Trypanosoma brucei is a unique protist usually found infecting the bloodstream of a tsetse fly. It is the leading cause of a sleeping disease in Africa known as trypanosomaisis, in which the patient will suffer through the struggle of staying awake during the day and trying to sleep at night. Most patients get horrible symptoms that include swelling, headaches, rashes, and many other symptoms to keep them unable to sleep. This disease is fatal if untreated, and is passed by tsetse flies. No one knows exactly how the trypanosomes infect the flies, for the flies can be infected as well as humans and animals. Trypanosoma can infect both by being inside of the human at the time a fly takes blood from the human. Thus, Trypanosoma is in a constant cycle of living in hosts and can not be traced to an original source. This is one sleep-depriving parasite you don't want to mess with.
Trypanosoma brucei is a unique protist that is commonly found in Africa, but more precisely in a tsetse fly. The trypanosomes,(typical parasitical protists) will infect a tsetse fly as its first host, in which it will go through many transformations until it is ready for its second infectious stage. When in its second infectious stage, it will find a human or animal host (of course through the aid of the tsetse fly biting the host) and swarm though that hos; this will cause the victim to undergo the disease of trypanosomiasis: the disease in which the victim will have problems staying awake during the day and have disturbances during the night, such as headaches, sore muscles, rashes, sores, swelling of body parts and a few other symptoms as well.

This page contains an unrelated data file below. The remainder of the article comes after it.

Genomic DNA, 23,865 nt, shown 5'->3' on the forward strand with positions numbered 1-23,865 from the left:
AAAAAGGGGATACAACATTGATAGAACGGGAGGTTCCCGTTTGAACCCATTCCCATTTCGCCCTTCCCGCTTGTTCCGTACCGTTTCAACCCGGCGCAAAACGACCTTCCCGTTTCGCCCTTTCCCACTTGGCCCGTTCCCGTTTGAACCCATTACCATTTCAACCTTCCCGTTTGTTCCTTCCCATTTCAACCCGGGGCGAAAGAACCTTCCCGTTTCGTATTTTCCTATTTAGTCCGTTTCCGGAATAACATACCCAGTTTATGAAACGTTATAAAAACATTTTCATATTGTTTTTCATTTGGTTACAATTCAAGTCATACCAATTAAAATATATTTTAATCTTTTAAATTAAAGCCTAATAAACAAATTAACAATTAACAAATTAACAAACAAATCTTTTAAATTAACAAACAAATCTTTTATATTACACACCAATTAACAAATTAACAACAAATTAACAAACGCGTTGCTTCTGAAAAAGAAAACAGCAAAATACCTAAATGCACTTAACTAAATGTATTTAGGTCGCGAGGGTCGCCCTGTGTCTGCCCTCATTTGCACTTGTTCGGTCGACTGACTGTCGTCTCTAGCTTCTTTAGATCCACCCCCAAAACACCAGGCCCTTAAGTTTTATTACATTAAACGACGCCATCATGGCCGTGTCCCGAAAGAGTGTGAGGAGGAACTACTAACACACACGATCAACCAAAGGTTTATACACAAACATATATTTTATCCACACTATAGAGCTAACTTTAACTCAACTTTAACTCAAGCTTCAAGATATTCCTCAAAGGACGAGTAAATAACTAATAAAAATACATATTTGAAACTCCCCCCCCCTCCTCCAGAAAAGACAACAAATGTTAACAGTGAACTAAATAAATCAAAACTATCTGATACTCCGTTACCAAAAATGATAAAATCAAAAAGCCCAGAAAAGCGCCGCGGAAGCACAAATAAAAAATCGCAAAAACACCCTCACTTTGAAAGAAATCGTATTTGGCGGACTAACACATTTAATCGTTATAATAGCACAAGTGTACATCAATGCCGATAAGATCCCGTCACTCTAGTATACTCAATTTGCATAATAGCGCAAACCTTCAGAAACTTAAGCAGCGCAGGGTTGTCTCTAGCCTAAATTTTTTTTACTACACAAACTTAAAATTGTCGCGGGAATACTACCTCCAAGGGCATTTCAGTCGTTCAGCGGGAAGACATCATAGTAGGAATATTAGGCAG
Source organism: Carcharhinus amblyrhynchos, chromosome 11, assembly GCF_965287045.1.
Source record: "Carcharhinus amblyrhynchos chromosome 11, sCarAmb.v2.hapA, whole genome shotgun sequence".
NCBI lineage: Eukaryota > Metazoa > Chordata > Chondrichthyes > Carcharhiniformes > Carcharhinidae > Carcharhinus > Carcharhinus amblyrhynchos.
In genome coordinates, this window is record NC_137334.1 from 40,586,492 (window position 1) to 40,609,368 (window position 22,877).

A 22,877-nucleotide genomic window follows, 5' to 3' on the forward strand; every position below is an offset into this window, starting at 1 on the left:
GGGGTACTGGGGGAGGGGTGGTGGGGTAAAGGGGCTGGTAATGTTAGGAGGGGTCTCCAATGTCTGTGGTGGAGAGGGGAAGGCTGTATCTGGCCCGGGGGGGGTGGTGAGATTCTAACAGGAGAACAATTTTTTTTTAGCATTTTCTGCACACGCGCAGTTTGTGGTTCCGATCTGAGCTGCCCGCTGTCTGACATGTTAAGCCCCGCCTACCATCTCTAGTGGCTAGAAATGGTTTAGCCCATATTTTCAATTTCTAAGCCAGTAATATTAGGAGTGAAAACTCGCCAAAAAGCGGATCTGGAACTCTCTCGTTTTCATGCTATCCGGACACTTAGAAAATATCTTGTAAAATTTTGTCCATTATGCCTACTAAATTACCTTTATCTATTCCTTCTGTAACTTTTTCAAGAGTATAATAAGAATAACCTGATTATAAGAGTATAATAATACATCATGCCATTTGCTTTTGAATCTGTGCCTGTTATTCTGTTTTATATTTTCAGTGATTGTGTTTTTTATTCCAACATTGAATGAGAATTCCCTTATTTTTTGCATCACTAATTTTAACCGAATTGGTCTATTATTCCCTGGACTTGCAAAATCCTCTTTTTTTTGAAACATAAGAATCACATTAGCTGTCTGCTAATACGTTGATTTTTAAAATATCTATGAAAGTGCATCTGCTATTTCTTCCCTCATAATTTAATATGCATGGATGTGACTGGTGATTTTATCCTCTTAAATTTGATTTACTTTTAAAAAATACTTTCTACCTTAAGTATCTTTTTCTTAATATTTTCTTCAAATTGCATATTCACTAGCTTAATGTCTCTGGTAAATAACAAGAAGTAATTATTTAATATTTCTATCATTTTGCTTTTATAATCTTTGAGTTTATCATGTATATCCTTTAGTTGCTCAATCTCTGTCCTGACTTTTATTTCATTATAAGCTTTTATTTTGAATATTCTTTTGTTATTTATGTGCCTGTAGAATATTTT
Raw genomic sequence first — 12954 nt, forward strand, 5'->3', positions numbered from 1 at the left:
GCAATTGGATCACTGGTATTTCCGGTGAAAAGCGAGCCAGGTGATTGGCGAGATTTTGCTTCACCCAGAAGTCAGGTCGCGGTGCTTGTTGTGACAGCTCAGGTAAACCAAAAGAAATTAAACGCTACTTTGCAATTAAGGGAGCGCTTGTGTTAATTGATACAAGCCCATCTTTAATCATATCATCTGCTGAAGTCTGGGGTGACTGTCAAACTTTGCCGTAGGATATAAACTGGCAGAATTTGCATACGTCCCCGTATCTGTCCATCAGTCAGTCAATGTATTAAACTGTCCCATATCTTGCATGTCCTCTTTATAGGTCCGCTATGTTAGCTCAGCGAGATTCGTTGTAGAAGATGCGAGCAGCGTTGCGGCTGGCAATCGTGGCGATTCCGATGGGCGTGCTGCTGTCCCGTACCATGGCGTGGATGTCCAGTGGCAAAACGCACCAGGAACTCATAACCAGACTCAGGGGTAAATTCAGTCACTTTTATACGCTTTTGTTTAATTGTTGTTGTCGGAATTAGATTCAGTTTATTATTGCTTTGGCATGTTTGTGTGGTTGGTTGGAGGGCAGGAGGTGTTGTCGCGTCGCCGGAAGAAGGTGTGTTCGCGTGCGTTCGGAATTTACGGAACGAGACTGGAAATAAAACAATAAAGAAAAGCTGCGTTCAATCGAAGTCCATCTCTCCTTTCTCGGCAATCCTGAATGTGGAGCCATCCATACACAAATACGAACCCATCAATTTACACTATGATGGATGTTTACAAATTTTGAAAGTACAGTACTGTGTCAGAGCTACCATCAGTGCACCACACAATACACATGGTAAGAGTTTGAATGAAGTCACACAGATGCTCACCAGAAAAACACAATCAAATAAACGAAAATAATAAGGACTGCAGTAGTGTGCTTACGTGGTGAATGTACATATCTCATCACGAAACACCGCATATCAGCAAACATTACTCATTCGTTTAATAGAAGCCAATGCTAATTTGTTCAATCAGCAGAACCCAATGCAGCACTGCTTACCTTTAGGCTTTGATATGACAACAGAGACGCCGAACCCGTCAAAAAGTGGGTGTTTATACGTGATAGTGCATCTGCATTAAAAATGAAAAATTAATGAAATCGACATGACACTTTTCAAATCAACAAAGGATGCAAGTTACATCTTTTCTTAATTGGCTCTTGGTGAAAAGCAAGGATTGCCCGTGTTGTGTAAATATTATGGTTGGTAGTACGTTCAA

Because most trypanosomes live inside flies (due to information that is otherwise unknown to scientists), they have a great chance for reproduction. The trypanososmes begin their first stages of life and transformation in the tsetse flie's stomach. Before their sexual reproduction occurs, the trypanosomes will undergo a transformation which they will utilize their for travel. This enables the trypanosomes so swim through the typical tsetse flie's complex digestion system, which allows them the freedom to migrate all the way from the stomach to the saliva glands of the fly. It is in this cycle that the trypanosomes will perform sexual reproduction, thus increasing the infected blood of the fly and increasing the chance of infecting any poor soul bitten by the fly. 
Reproduction of T. brucei takes place through binary fission inside the fly's midgut. Once the parasite reaches the fly’s salivary gland, it attaches the flagella to the wall of the salivary gland and undergoes morphological changes into a form capable of infecting mammalian hosts.
When they, by chance of the tsetse fly finding a human, infect the human bloodstream, they change into trypomastigotes (another necessary transformation), migrate to various areas of in the human and attempt to multiply in the fluids of the human (such as cartilage, spinal fluid.. etc..). After this transformation into trypomastigotes has occurred inside the human, and with the right conditions such as a tsetse fly attempting to have a second "snack" on the human, the fly will be infected by trypanosoma a second time! With that factor falling into place, this creates a never ending cycle of the trypanosomes infecting, changing, multiplying, changing again, and infecting several hosts.
Trypanosomiasis is a disease called the "sleepers disease" and can be caught in both West and East Africa. Luckily, the disease is only passed from tsetse flies which are only found in Africa. When a victim is bitten by a trypanosome infected fly, a red sore develops around the bite and nearly within two weeks after this occurs, the infection may cause the presence of rashes, sores, headaches, sore muscles with sore joints and body parts, and anything that can keep someone up late at night. The infection may also spread to the central nervous system, causing the patient to feel irritability or have trouble walking and talking, as if his motor skills have been temporarily paralyzed. If that isn't enough, the victim will also have trouble speaking or have seizures; making Trypanosomiasis a fatal infection. But due to modern science, we have found its cure. 
- West African Trypanosomiasis Author unknown. Centers for Disease Control and Prevention - Division of Parasitic Diseases. June 6, 2008.
-  Wendy Gibson/Mick Bailey. BioMed Central Ltd.
-  Prescott, Harley, Klein. McGraw Hill Companies.